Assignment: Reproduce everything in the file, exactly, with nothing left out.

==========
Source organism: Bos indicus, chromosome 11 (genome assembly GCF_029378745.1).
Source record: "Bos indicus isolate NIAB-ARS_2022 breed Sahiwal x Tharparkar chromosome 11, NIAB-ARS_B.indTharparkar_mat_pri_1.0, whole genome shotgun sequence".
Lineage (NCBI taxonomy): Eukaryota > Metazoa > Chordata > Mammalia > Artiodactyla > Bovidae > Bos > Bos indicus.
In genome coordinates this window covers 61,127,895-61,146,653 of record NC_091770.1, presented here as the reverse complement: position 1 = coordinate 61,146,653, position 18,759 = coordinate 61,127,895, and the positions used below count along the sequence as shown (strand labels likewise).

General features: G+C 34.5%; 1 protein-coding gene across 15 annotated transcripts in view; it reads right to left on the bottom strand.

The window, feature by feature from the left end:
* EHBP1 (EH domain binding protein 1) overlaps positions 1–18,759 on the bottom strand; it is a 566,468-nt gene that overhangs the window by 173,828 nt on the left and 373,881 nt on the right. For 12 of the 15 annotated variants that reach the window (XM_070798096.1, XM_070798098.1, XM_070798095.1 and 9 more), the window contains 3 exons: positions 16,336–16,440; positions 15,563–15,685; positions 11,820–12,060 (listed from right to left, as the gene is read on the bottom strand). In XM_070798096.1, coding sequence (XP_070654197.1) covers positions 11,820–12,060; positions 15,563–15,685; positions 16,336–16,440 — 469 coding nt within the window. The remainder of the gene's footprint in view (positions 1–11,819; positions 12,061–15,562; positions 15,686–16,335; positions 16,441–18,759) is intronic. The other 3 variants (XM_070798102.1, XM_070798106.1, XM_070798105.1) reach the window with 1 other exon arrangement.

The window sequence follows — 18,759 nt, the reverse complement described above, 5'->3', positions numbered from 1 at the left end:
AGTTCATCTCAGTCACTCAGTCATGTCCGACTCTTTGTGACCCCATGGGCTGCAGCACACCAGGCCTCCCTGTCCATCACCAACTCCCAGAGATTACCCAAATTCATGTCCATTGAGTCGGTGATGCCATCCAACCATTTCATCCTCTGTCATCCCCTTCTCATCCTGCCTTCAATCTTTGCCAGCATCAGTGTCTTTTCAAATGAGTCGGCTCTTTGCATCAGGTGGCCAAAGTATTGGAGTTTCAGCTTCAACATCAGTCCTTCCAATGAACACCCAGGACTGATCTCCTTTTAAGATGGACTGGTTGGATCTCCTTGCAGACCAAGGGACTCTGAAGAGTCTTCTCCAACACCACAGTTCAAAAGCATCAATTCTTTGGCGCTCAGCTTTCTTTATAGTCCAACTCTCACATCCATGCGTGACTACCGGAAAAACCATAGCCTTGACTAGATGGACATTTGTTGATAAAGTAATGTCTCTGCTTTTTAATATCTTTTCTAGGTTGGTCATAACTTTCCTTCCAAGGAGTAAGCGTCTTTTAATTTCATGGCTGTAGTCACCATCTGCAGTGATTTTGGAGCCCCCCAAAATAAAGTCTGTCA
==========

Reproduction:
Source organism: Bos indicus, chromosome 11 (genome assembly GCF_029378745.1).
Source record: "Bos indicus isolate NIAB-ARS_2022 breed Sahiwal x Tharparkar chromosome 11, NIAB-ARS_B.indTharparkar_mat_pri_1.0, whole genome shotgun sequence".
Lineage (NCBI taxonomy): Eukaryota > Metazoa > Chordata > Mammalia > Artiodactyla > Bovidae > Bos > Bos indicus.
In genome coordinates this window covers 61,127,895-61,146,653 of record NC_091770.1, presented here as the reverse complement: position 1 = coordinate 61,146,653, position 18,759 = coordinate 61,127,895, and the positions used below count along the sequence as shown (strand labels likewise).

General features: G+C 34.5%; 1 protein-coding gene across 15 annotated transcripts in view; it reads right to left on the bottom strand.

The window, feature by feature from the left end:
* EHBP1 (EH domain binding protein 1) overlaps positions 1–18,759 on the bottom strand; it is a 566,468-nt gene that overhangs the window by 173,828 nt on the left and 373,881 nt on the right. For 12 of the 15 annotated variants that reach the window (XM_070798096.1, XM_070798098.1, XM_070798095.1 and 9 more), the window contains 3 exons: positions 16,336–16,440; positions 15,563–15,685; positions 11,820–12,060 (listed from right to left, as the gene is read on the bottom strand). In XM_070798096.1, coding sequence (XP_070654197.1) covers positions 11,820–12,060; positions 15,563–15,685; positions 16,336–16,440 — 469 coding nt within the window. The remainder of the gene's footprint in view (positions 1–11,819; positions 12,061–15,562; positions 15,686–16,335; positions 16,441–18,759) is intronic. The other 3 variants (XM_070798102.1, XM_070798106.1, XM_070798105.1) reach the window with 1 other exon arrangement.

The window sequence follows — 18,759 nt, the reverse complement described above, 5'->3', positions numbered from 1 at the left end:
AGTTCATCTCAGTCACTCAGTCATGTCCGACTCTTTGTGACCCCATGGGCTGCAGCACACCAGGCCTCCCTGTCCATCACCAACTCCCAGAGATTACCCAAATTCATGTCCATTGAGTCGGTGATGCCATCCAACCATTTCATCCTCTGTCATCCCCTTCTCATCCTGCCTTCAATCTTTGCCAGCATCAGTGTCTTTTCAAATGAGTCGGCTCTTTGCATCAGGTGGCCAAAGTATTGGAGTTTCAGCTTCAACATCAGTCCTTCCAATGAACACCCAGGACTGATCTCCTTTTAAGATGGACTGGTTGGATCTCCTTGCAGACCAAGGGACTCTGAAGAGTCTTCTCCAACACCACAGTTCAAAAGCATCAATTCTTTGGCGCTCAGCTTTCTTTATAGTCCAACTCTCACATCCATGCGTGACTACCGGAAAAACCATAGCCTTGACTAGATGGACATTTGTTGATAAAGTAATGTCTCTGCTTTTTAATATCTTTTCTAGGTTGGTCATAACTTTCCTTCCAAGGAGTAAGCGTCTTTTAATTTCATGGCTGTAGTCACCATCTGCAGTGATTTTGGAGCCCCCCAAAATAAAGTCTGTCA